Specific objectives or hypotheses
This RCT aimed to compare the dimensional changes on maxillary and mandibular dental arches after AOB treatment with bonded spurs associated with posterior build-ups (SBU) and bonded spurs alone (S). The null hypothesis tested was that both therapies have similar dental arch outcomes.
Trial design and any changes after trial commencement
This study was conducted as a 2-arm parallel, single-center RCT with a 1:1 allocation ratio, following the Consolidated Standards of Reporting Trials guidelines. An untreated control group was not included because of ethical reasons.
Participants, eligibility criteria, and settings
The Ethics in Research Committee of Bauru Dental School, University of São Paulo, Bauru, Brazil approved the study (protocol no. 68551617.8.0000.5417/2.112.035). The protocol was registered at Clinicaltrials.gov with the identifier NCT03702881 . Subjects’ recruitment was performed at Bauru Dental School, University of São Paulo, Bauru, Brazil, from June 2017 to April 2018. Inclusion criteria were patients aged between 7 and 11 years, AOB >1 mm (clinically evaluated as the vertical distance between the incisal edges of the maxillary and mandibular central incisors), presence of fully erupted permanent maxillary and mandibular first molars and central incisors, and the absence or mild incisor crowding. The vertical relationship between lateral and central incisors was considered to differentiate incomplete eruption from the open bite in children in the first transitional period of the mixed dentition. If the maxillary lateral incisors were closer to the occlusal plane than the maxillary central incisors and the central incisors still showed a negative overbite (>1 mm), the condition was classified as open bite and the subject was considered eligible for treatment, as suggested in previous studies. , , All included patients presented a history of at least 1 deleterious habit. Exclusion criteria included previous orthodontic treatment, presence of craniofacial anomalies or syndromes, and tooth agenesis. For this specific study, patients with AOB with maxillary constriction and posterior crossbite (clinically evaluated) were also excluded, as in previous studies, , , , because the treatment protocols used in this trial did not aim to correct these conditions.
Informed consent was signed by all patients and their parents or legal guardians before recruitment.
The spurs (Morelli Ortodontia, Sorocaba, São Paulo, Brazil) were bonded at the cervical region of the palatal surfaces of the maxillary incisors and the incisal region of the lingual surfaces of the mandibular incisors in all patients using Transbond XT light cure orthodontic adhesive (3M Unitek, Monrovia, CA). , A carborundum disk was used to sharpen the spurs before bonding.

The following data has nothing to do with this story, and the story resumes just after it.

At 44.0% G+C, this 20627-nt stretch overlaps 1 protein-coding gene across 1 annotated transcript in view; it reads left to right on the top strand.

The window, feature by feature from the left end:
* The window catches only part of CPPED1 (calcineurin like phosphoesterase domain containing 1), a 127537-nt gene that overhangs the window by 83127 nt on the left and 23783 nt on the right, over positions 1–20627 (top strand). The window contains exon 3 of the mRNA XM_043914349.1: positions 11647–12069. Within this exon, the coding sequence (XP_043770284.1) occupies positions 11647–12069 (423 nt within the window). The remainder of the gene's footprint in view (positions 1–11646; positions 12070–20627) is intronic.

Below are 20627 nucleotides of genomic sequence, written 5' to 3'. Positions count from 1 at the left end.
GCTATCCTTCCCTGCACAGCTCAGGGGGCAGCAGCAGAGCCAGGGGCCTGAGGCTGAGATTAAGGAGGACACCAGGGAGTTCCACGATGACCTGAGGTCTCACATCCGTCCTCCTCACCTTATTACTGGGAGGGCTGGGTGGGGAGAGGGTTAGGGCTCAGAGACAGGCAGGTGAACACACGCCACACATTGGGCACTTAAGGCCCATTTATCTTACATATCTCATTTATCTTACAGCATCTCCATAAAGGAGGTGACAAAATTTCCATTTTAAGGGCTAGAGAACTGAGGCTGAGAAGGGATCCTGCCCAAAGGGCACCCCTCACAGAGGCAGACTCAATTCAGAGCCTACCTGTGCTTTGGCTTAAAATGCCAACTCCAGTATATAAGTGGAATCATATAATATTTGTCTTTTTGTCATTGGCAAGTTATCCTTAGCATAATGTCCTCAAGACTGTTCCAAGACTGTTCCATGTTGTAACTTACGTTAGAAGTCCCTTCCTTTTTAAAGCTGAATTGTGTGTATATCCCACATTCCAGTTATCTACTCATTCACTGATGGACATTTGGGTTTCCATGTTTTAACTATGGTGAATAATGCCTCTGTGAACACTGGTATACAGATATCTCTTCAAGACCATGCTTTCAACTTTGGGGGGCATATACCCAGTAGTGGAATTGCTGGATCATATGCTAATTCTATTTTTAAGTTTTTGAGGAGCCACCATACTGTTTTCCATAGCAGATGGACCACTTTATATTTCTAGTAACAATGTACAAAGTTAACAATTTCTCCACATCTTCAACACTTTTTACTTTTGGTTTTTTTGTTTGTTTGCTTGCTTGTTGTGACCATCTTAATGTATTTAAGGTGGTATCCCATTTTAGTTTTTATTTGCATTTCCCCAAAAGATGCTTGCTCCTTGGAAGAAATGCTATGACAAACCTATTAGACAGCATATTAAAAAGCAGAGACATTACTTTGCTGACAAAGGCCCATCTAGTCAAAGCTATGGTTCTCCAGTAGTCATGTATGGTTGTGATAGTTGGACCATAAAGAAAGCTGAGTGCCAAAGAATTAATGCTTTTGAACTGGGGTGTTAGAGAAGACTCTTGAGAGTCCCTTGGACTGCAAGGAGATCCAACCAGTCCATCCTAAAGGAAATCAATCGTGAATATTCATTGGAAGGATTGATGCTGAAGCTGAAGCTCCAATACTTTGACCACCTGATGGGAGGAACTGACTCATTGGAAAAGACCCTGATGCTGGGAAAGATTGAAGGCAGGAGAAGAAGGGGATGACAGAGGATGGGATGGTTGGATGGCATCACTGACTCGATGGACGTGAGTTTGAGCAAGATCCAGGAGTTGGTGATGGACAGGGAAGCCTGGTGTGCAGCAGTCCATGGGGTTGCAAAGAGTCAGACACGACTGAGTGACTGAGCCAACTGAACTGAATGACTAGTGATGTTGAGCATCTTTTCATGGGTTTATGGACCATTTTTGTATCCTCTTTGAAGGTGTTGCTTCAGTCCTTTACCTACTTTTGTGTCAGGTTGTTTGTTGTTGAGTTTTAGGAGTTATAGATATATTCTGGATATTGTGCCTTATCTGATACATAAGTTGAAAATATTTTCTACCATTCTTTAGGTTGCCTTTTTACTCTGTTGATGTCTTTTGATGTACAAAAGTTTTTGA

Posterior build-ups, 2-3 mm resin blocks of light-cured orthodontic cement (Ortho Bite; FGM Dental Products, Joinville, Santa Catarina, Brazil), were bonded on the functional cusps of the maxillary posterior teeth, as previously suggested, only in the SBU group ( Fig 1 , A ). The S group included patients treated with bonded spurs alone ( Fig 1 , B ). New spurs and build-ups were rebonded as soon as possible in patients who were debonded or when build-ups were worn down. The treatment follow-up was 12 months, as reported in previous studies. , , After this period, the posterior build-ups were removed in the SBU group and then, intraoral scanning was performed on the same day. Spurs were maintained as active retention in both groups.
Digital dental models acquired from intraoral scanning (TRIOS3; 3Shape, Copenhagen, Denmark) were obtained at pretreatment (T1) and after 12 months of treatment (T2).
Outcomes (primary and secondary) and any changes after trial commencement
The primary outcome was the change in the overbite. The changes in the anterior dentoalveolar vertical development, crown heights of incisors and permanent first molars, and arch dimensions (arch perimeter, arch length, intermolar distance) were considered secondary outcomes. The evaluations were performed using the OrthoAnalyzer 3D software (3Shape, Copenhagen, Denmark). All measured variables and their references are defined in Table I , Figure 2 , and the Supplementary Figure . , , The maxillary and mandibular occlusal planes ( Table I ; Supplementary Fig ) were used as references for the dentoalveolar vertical development measurement, as reported in previous studies. , AOB was considered corrected if the overbite was 0 (end-to-end vertical incisor relationship) or had a positive value. ,
|Digital model variables||Definition|
|Dental relationship, mm|